- 'False paradigm' -

In picking him for the job, Trump said he was confident Pruitt will reverse the agency's "out-of-control anti-energy agenda."

Pruitt brushed off concerns about his connections to energy companies, many of which have contributed to his campaigns or offices in various forms.

"We must reject as a nation the false paradigm that if you're pro-energy, you're anti-environment," Pruitt said. "I utterly reject that narrative."

Opponents scoffed at Trump's suggestion that Pruitt will be a capable environmental steward.

Senate Democrat Sheldon Whitehouse of Rhode Island noted that his state's fisheries have been "crashing" due to climate change.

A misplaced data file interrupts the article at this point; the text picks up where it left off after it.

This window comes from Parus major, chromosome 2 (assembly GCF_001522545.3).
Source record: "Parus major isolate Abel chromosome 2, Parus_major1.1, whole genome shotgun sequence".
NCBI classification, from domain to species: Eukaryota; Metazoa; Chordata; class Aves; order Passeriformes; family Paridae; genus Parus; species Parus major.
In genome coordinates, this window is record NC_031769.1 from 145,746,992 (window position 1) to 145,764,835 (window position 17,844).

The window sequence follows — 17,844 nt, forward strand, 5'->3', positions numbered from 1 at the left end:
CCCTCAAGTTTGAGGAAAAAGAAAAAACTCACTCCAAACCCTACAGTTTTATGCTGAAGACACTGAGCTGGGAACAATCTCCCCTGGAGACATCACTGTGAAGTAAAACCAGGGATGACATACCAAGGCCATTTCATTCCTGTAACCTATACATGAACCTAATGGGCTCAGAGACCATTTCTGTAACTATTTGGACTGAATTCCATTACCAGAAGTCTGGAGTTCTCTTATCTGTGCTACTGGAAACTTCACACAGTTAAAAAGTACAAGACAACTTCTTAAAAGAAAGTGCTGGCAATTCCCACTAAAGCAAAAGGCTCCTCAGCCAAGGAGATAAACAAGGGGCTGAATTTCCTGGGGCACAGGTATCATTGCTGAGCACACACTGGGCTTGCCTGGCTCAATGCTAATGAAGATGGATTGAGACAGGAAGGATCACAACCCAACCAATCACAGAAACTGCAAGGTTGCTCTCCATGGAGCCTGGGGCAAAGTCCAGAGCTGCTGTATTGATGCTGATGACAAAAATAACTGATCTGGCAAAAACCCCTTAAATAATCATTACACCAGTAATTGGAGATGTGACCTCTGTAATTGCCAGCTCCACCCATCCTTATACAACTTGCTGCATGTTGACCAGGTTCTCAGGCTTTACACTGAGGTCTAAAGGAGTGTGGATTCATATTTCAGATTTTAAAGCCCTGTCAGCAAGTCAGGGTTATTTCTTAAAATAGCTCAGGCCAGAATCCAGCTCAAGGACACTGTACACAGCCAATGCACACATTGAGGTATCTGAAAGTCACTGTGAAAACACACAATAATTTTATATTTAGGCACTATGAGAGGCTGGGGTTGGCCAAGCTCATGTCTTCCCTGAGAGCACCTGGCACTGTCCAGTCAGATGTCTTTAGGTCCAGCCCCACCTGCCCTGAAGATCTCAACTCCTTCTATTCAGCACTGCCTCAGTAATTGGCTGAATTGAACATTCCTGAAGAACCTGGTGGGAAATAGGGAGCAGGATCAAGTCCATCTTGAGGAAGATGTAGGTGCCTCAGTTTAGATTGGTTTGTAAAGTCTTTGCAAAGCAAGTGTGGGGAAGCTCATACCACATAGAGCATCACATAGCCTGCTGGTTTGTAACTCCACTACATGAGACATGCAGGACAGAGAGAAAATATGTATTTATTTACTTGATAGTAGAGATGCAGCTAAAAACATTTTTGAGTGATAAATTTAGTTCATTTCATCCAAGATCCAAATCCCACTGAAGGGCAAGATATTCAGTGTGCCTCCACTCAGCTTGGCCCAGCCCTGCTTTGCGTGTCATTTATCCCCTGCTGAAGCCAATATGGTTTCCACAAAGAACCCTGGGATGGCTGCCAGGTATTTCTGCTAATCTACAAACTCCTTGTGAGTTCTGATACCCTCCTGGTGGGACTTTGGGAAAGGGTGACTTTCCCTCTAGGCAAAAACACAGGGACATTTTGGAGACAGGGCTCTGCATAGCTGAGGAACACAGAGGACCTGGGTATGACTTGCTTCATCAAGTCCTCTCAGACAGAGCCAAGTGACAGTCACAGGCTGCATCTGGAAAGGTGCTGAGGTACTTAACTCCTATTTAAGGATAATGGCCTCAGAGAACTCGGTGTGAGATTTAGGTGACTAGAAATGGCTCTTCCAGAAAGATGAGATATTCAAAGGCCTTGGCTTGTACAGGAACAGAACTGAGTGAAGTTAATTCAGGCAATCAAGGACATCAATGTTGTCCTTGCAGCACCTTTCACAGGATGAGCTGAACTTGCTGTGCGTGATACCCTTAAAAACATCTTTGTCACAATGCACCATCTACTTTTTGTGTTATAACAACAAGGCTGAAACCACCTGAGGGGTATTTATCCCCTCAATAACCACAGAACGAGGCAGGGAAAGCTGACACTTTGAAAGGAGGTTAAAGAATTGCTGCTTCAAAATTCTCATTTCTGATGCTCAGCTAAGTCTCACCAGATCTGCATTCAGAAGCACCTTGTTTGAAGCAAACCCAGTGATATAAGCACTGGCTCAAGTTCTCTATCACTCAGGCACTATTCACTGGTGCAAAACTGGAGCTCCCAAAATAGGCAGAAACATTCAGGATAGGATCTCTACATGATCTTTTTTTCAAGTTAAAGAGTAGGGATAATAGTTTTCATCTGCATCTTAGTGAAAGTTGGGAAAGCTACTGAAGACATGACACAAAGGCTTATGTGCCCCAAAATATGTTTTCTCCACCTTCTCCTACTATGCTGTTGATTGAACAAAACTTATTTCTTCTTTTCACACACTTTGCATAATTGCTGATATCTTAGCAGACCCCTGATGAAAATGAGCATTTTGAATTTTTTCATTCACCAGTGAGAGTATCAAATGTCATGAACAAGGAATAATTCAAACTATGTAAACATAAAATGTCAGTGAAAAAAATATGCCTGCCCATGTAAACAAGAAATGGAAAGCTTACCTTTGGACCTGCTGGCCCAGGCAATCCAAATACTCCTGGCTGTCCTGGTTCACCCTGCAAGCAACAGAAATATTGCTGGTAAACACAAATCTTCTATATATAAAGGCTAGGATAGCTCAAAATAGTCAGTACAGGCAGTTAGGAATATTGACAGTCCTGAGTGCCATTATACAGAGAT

"I see nothing in your career to give those fishermen any confidence that you will care one bit for their well-being, and not just the well-being of the fossil fuel industry," Whitehouse told Pruitt.

Other Democrats raised concerns about how Pruitt would address mercury pollution from power plants, air quality and lead in US water.

On the campaign trail, Trump often echoed the position of his business-friendly, regulation-averse Republican Party.

In 2012, Trump declared global warming was a hoax "created by and for the Chinese in order to make US manufacturing non-competitive."

While he has moderated that position over the past year to acknowledge that human activity has some connection to climate change, he repeatedly floated the idea of dramatically curbing EPA power.

"Environmental protection, what they do is a disgrace. Every week they come out with new regulations," he said on Fox in October 2015.